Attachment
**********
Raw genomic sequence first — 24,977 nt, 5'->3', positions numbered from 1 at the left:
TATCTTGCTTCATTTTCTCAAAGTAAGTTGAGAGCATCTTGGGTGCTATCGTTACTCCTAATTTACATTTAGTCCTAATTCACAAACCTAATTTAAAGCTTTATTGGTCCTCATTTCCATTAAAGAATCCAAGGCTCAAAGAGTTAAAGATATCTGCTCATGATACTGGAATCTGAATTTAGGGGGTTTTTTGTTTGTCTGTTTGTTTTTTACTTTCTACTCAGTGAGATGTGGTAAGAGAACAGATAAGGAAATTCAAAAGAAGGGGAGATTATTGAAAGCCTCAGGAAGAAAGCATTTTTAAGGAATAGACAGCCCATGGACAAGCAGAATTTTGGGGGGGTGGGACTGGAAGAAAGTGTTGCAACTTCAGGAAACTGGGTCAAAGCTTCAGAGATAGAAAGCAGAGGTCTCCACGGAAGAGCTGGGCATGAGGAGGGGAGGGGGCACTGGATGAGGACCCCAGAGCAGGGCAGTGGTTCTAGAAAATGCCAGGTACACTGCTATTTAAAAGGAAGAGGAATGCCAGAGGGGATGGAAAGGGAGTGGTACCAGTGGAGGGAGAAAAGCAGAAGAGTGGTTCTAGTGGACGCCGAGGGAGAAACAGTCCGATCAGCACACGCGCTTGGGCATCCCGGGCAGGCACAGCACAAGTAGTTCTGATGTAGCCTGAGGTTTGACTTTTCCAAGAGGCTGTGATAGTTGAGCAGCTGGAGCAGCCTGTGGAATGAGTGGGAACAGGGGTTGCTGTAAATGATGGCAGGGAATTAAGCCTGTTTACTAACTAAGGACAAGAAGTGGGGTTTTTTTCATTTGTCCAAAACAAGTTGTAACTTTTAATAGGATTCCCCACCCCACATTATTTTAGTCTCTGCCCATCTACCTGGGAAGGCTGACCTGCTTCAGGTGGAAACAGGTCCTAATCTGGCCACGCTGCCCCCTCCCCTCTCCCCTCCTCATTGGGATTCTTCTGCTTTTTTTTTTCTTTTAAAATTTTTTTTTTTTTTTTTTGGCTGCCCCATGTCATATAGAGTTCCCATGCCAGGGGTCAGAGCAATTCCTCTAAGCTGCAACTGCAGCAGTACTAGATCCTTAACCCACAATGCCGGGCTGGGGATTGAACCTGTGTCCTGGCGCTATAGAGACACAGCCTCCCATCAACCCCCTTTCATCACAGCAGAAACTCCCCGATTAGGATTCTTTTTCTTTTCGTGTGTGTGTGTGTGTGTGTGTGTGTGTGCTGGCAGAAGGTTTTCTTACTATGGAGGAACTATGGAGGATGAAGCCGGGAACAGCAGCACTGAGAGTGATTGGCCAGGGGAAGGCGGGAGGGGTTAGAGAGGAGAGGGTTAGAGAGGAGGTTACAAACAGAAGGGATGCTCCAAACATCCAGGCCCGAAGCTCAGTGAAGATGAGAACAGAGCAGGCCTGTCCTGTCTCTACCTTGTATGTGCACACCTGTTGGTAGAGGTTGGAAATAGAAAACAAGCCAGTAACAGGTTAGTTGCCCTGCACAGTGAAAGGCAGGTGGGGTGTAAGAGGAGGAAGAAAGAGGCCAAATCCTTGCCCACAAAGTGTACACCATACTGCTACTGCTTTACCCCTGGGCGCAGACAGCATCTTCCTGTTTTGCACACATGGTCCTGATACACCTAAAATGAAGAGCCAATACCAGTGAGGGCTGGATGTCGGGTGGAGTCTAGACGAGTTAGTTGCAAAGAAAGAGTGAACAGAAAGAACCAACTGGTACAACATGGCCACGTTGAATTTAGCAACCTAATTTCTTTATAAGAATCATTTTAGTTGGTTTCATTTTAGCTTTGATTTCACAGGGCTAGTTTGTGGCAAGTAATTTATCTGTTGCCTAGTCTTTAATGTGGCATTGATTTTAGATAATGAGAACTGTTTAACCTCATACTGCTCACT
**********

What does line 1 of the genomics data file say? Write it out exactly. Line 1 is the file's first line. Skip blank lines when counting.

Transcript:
Raw genomic sequence first — 24,977 nt, 5'->3', positions numbered from 1 at the left: